Food Scraps That You Have to Stop Throwing Away

Contributor
Stop wasting food and give it new life with these creative ideas
Food Scraps That You Have to Stop Throwing Away
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Save the fat from cooked chicken or bacon for future cooking.

According to the United States Environmental Protection Agency, we discard more food than any other municipal solid waste material and only a tiny fraction of that food is composted; about one fifth of the waste that reaches landfills and incinerators is food — millions of tons of it. Reducing food waste has a positive impact on the environment, saves individuals and businesses money, and can help address problems of hunger around the world. In this economy, with the cost of just about everything going up, save money (and help others and the environment) by reducing your individual food waste.

Click here to see the Food Scraps You Have to Stop Throwing Away (Slideshow)

Making the most out of food “scraps” saves money in more ways than one. Obviously, spending money on food and then throwing it out is a waste, but repurposing food scraps can also mean that you don’t have to spend as much money on items that are easily made at home from ingredients you already have on hand. No need to buy croutons, for example, if you have the heels of a loaf of bread; simply toast them with a drizzle of olive oil, some salt, and your favorite seasonings before storing them in an airtight container.

Using food scraps can save you time in the kitchen as well. Not only does thrift and ingenuity in the kitchen save you a trip to the grocery story on occasion, but some items that are routinely discarded are capable of contributing complex flavors to your food. The rinds of hard cheeses like Parmigiano-Reggiano, for example, can be added to a pot of simmering soup for a slow-cooked flavor.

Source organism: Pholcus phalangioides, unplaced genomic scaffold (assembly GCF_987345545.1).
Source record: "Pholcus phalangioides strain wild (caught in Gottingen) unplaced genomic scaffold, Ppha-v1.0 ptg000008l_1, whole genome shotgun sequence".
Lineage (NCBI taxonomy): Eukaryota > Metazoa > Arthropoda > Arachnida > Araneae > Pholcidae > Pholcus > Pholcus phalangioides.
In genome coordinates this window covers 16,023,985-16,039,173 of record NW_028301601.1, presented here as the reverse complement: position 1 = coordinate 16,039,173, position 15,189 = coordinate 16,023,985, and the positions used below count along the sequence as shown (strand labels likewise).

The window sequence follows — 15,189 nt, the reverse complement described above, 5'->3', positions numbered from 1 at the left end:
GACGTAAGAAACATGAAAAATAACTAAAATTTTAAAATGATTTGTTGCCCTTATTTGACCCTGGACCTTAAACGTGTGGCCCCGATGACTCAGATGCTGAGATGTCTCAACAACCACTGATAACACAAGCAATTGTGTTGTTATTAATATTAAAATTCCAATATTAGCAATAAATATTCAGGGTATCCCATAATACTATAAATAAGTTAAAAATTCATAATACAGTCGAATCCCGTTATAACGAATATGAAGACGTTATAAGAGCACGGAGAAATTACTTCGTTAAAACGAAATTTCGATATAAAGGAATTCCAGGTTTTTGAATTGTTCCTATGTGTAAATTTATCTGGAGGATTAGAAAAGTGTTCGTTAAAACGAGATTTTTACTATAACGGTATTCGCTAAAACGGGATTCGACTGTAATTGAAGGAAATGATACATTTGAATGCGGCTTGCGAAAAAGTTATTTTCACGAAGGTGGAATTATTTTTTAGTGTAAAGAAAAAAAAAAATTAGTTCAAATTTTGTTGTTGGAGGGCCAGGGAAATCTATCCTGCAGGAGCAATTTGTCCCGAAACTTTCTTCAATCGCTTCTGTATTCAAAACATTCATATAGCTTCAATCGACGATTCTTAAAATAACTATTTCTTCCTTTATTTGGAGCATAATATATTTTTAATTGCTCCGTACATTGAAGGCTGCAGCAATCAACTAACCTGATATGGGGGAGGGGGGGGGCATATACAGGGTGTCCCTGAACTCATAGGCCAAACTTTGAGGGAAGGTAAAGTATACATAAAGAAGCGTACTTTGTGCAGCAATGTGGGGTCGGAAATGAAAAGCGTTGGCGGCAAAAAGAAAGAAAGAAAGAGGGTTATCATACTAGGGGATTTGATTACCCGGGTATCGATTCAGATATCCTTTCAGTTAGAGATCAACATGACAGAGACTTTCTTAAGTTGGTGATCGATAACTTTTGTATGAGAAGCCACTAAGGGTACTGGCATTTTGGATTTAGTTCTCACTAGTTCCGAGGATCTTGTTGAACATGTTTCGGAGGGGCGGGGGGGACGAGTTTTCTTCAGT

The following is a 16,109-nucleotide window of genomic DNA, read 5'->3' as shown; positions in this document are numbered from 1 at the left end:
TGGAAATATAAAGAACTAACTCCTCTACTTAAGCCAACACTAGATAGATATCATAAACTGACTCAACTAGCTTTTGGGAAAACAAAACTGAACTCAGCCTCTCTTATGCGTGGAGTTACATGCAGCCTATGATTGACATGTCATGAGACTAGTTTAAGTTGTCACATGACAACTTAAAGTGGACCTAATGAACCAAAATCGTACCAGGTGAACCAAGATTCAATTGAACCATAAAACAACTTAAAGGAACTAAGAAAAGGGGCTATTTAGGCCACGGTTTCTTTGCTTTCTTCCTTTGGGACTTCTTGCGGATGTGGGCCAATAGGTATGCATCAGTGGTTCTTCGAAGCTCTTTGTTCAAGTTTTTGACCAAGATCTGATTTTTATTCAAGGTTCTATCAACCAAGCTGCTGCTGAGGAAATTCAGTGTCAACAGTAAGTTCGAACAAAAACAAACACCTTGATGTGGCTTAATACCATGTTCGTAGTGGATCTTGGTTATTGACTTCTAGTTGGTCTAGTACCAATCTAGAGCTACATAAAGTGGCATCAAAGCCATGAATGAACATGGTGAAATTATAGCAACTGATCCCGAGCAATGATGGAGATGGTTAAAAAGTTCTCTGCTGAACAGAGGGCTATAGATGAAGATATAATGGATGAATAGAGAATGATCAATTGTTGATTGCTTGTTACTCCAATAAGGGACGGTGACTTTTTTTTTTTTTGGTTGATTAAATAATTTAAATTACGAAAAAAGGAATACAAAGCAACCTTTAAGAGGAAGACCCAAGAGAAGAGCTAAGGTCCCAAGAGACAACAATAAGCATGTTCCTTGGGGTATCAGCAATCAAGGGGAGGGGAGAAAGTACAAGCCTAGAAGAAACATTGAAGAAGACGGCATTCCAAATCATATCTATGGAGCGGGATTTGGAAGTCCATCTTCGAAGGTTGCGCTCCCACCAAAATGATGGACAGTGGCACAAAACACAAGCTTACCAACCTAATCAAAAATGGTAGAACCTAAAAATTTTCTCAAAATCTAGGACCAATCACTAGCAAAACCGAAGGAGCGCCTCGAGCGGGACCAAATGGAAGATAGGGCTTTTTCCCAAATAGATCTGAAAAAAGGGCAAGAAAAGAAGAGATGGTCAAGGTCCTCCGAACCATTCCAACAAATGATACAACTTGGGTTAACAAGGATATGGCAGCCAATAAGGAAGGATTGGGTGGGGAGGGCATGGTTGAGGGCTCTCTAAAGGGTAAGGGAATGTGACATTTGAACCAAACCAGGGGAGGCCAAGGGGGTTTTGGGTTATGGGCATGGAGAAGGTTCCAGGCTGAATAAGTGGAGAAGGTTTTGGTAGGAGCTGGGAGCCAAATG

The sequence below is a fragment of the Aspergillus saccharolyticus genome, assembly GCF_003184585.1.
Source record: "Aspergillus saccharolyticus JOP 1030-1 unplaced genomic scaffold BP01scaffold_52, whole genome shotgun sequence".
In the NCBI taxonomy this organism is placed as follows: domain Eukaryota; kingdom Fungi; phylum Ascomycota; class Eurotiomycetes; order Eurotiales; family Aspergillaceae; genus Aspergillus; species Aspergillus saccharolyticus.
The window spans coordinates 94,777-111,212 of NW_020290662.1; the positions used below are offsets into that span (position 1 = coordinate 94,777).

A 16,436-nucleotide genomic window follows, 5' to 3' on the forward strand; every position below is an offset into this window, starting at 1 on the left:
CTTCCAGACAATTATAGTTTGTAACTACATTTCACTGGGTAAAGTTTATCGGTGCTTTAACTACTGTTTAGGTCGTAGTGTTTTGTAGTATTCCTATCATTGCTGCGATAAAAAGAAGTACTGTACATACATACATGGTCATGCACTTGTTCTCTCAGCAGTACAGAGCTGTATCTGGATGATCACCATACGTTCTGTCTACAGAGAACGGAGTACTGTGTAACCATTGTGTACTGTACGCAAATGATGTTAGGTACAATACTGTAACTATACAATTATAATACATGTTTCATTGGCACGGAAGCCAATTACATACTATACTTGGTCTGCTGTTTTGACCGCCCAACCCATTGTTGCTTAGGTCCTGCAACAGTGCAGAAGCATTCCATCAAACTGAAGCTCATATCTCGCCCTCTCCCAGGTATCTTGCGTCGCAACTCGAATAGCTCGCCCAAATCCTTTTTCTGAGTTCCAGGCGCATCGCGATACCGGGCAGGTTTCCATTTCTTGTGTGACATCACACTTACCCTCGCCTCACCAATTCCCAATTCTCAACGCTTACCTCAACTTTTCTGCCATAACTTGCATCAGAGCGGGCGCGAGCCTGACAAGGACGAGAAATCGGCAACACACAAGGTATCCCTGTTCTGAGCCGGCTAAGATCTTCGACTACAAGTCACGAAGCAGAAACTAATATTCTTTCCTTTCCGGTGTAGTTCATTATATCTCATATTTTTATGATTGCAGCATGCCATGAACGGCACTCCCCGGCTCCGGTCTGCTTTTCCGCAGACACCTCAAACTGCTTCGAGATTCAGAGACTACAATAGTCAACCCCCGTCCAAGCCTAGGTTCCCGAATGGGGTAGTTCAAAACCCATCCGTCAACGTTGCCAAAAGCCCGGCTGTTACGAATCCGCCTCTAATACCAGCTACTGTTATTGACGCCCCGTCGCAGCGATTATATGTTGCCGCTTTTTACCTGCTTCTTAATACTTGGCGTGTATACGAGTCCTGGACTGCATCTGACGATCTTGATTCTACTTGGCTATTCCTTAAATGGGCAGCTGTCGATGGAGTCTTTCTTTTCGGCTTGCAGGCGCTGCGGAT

So, before you toss your food scraps, think about creative ways they can be used to save you money and add flavor to your favorite dishes.

Animal Bones

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If you’ve purchased a whole chicken or a bone-in roast, make the most of it. After you’ve cooked the meat, place the cleaned bones into a pot with water, vegetables, and seasonings to make a flavorful stock.

Wilted Greens

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Wilted greens may not be good for salads, but they work great in rice or egg dishes. If you’ve got limp salad greens on hand, resist the urge to throw them out and add them to a creamy risotto or make a frittata instead.

Kristie Collado is The Daily Meal’s Cook Editor. Follow her on Twitter @KColladoCook.

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